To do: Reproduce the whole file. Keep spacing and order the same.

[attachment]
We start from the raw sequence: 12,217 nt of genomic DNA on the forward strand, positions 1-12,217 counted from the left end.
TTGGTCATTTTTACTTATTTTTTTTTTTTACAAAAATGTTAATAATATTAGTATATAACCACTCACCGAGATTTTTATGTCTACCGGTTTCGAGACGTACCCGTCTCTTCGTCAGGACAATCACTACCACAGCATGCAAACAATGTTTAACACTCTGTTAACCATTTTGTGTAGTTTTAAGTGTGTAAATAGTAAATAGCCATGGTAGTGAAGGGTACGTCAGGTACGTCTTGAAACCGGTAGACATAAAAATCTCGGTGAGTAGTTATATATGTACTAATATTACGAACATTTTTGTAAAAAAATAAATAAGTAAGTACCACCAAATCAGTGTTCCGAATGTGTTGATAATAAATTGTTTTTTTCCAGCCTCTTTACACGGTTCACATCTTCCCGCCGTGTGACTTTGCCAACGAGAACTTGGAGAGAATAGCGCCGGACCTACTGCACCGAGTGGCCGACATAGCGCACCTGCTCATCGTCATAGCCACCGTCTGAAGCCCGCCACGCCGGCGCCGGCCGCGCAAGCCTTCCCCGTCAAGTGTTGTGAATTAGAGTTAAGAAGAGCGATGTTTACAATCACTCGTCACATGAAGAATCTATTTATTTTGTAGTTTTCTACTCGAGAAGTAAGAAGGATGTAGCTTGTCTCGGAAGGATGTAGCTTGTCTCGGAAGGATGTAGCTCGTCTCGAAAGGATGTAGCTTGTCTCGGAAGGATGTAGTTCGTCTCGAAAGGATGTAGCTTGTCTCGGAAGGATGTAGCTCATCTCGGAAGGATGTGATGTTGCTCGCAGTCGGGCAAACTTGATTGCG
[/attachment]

We start from the raw sequence: 12,217 nt of genomic DNA on the forward strand, positions 1-12,217 counted from the left end.
TTGGTCATTTTTACTTATTTTTTTTTTTTACAAAAATGTTAATAATATTAGTATATAACCACTCACCGAGATTTTTATGTCTACCGGTTTCGAGACGTACCCGTCTCTTCGTCAGGACAATCACTACCACAGCATGCAAACAATGTTTAACACTCTGTTAACCATTTTGTGTAGTTTTAAGTGTGTAAATAGTAAATAGCCATGGTAGTGAAGGGTACGTCAGGTACGTCTTGAAACCGGTAGACATAAAAATCTCGGTGAGTAGTTATATATGTACTAATATTACGAACATTTTTGTAAAAAAATAAATAAGTAAGTACCACCAAATCAGTGTTCCGAATGTGTTGATAATAAATTGTTTTTTTCCAGCCTCTTTACACGGTTCACATCTTCCCGCCGTGTGACTTTGCCAACGAGAACTTGGAGAGAATAGCGCCGGACCTACTGCACCGAGTGGCCGACATAGCGCACCTGCTCATCGTCATAGCCACCGTCTGAAGCCCGCCACGCCGGCGCCGGCCGCGCAAGCCTTCCCCGTCAAGTGTTGTGAATTAGAGTTAAGAAGAGCGATGTTTACAATCACTCGTCACATGAAGAATCTATTTATTTTGTAGTTTTCTACTCGAGAAGTAAGAAGGATGTAGCTTGTCTCGGAAGGATGTAGCTTGTCTCGGAAGGATGTAGCTCGTCTCGAAAGGATGTAGCTTGTCTCGGAAGGATGTAGTTCGTCTCGAAAGGATGTAGCTTGTCTCGGAAGGATGTAGCTCATCTCGGAAGGATGTGATGTTGCTCGCAGTCGGGCAAACTTGATTGCG